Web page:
EAST CAPE, MEXICO: At Baja On The Fly, Gary Graham said first light sierra were the best bet on the beaches, in water temperatures down to a chilly 68 degrees. Otherwise, Graham reported slow action on all species.
LA PAZ, MEXICO: Luis Lopez of The Cortez Club in La Paz last week announced the purchase of Mino Shiba’s Mosquito Fleet boats and operation, including Shiba’s contacts and skippers. The Mosquito Fleet name will be retained, and the fleet’s new contact information out of La Concha Beach Resort will be: Luis Lopez or James Curtiss, (U.S. toll free) 877-408-6769; (U.S. direct dial) 011-52-612-121-6120; and email, email@example.com.
Contacted in La Paz, Shiba said he returned recently from medical tests in Hermosillo, and was scheduled for surgery within a few weeks for a herniated disk in his back that has been causing him leg pain. Shiba said his back problems actually began more than 10 years ago, when he was working on commercial tuna boats. He is planning to open a restaurant in La Paz similar to his family’s Teriyaki San.
LA PAZ, MEXICO: Gerardo Hernandez of Tortuga Sportfishing said it was a tough, windy week on the Las Arenas side, and even the commercial pangas only fished on Monday and Tuesday. Las Arenas weather was “cold for this area” at 64 to 70 degrees, and water temperatures at Ensenada de los Muertos averaged 68 to 70 degrees. Commercial boats caught sierra, a few yellowtail and cabrilla, and very few pargo. “We’ll have better fishing as soon as the wind goes down,” Hernandez said.
Tortuga Fleet also announced its phone number direct to the lodge in La Paz: 011-52-612-122-5112. Email monitored twice per day is: Gerardo_tortuga@hotmail.com.
LA PAZ, MEXICO: At Tail Hunter International, Jonathan Roldan said, “Not much happening! Some decent-sized yellowtail made a solid appearance at El Bajito, which is a small high spot at the northwest corner of Espiritu Santo Island near the sea lion colony. Then all of sudden the seasonal winds came blowing up so you probably needed cement shoes to hold you down! On the Las Arenas side, the winds didn't help either, but before that it was a pick bite on snapper, pargo and sierra.”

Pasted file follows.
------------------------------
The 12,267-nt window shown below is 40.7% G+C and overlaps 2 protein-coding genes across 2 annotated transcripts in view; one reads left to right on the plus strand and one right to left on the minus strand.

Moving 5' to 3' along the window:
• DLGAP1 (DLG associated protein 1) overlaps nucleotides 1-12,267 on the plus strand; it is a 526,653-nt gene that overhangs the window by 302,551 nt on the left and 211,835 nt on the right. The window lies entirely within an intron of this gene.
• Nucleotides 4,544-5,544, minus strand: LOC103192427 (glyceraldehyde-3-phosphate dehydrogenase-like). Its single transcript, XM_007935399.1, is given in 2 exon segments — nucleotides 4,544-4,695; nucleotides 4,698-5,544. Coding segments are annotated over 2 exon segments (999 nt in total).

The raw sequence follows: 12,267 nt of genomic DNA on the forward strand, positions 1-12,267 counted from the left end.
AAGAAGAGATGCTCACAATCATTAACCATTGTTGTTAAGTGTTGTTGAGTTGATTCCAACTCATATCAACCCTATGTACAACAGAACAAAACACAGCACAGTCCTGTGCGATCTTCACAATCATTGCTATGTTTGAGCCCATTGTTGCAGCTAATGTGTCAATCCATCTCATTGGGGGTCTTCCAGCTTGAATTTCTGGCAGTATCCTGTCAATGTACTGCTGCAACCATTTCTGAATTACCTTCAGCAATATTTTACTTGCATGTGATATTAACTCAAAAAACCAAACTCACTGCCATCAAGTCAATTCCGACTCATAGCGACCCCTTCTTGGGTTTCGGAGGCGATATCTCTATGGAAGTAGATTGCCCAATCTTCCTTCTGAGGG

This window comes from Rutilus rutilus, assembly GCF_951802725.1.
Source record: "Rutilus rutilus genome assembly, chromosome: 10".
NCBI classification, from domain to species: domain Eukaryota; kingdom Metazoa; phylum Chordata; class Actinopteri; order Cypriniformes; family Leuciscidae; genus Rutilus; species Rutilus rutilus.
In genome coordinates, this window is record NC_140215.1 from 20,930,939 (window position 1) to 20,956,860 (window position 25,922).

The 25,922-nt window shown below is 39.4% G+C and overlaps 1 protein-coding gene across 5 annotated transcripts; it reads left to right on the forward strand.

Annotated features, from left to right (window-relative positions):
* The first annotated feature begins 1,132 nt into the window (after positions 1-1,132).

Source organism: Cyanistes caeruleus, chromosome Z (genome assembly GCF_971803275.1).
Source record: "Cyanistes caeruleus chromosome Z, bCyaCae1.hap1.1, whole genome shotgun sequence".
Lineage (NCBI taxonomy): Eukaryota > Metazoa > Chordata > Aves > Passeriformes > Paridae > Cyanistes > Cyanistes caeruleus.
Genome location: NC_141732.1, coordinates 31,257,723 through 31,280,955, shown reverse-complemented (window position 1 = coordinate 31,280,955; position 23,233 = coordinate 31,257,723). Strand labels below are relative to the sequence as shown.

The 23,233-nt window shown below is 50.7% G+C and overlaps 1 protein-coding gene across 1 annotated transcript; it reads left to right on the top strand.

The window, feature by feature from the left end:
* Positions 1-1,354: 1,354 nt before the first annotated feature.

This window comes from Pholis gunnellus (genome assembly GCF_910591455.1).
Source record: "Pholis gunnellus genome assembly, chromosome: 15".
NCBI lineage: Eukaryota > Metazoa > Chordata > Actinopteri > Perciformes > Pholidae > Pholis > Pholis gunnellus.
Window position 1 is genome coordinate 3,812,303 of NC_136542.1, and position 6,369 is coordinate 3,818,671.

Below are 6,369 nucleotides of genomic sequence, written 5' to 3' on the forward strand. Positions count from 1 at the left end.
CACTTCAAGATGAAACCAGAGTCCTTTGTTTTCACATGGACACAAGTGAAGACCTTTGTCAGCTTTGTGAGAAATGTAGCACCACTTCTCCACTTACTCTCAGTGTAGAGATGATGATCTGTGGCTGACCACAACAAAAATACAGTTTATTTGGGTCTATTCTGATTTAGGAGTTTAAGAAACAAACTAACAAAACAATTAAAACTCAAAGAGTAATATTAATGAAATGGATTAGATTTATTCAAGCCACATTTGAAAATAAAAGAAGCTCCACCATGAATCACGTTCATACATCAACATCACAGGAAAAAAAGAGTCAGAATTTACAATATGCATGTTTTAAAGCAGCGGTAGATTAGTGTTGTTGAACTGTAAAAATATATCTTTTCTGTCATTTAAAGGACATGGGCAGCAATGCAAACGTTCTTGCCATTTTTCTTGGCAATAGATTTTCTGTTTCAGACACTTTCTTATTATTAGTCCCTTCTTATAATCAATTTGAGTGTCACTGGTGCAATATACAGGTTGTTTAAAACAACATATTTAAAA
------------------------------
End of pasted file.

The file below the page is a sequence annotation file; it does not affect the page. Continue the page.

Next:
LA PAZ, MEXICO: At The Cortez Club, Luis Lopez announced the purchase of Mino Shiba’s Mosquito Fleet boats and operations, including contacts and skippers.
LA PAZ, MEXICO: At San Ysidro, south of Ensenada de los Muertos, Don Ballentine said, “Nothing but wind to report here.”
LA PAZ, MEXICO: Earlier, Brad Marshall reported on a January shore fly fishing trip, based out of Club Cantamar at Pichilingue:
“We ended up fishing Tecolote Beach and Bahia de la Ventana in front of El Sargento. The action wasn't red hot in either place. At Tecolote, we caught cornetfish, puffers and cabrilla. At La Ventana we caught many, many cornetfish and another puffer. At La Ventana a roosterfish in the 30-pound range suddenly surfaced within 20 feet of me, chasing bait fish. I almost hit him with a fly but of course he wasn't interested.
“At La Ventana talked some wind surfers into letting us rent their kayaks. The wind was howling. We managed several barracuda and ladyfish, trolling off of points, just out of casting range from the beach.”
“Club Cantamar dropped us onto a beach on Isla Espiritu Santo with kayaks! We camped for four days. The most fun was had pre-sunrise when the shallow bay in front of camp would be invaded by schools of barracuda, sierra and very small black skipjack. Later in the day, slowly fishing among the rocks netted small leopard grouper and the occasional yellowtail snapper. Then in the late afternoons, the schools of sierra and skipjack could be found again off of points in deeper water.”
LORETO, MEXICO: Arturo Susarrey of Arturo’s Sportfishing said all boats were canceled last week due to winds that blew from Monday through Friday. Before the bite shut down, yellowtail to 15 pounds were caught around Isla Coronado, but “no more,” Susarrey said. “In two days, the wind will calm down, and we will go to San Bruno, where they were biting good.”
LORETO, MEXICO: Wendy Wilchynski of Villas de Loreto said, “Cold and windy! There are lots of whales out there, but no one has been fishing!”
LORETO, MEXICO: Earlier, Ty Miller of El Fuerte Sportfishing at Puerto Escondido said water temperatures averaged 65 degrees.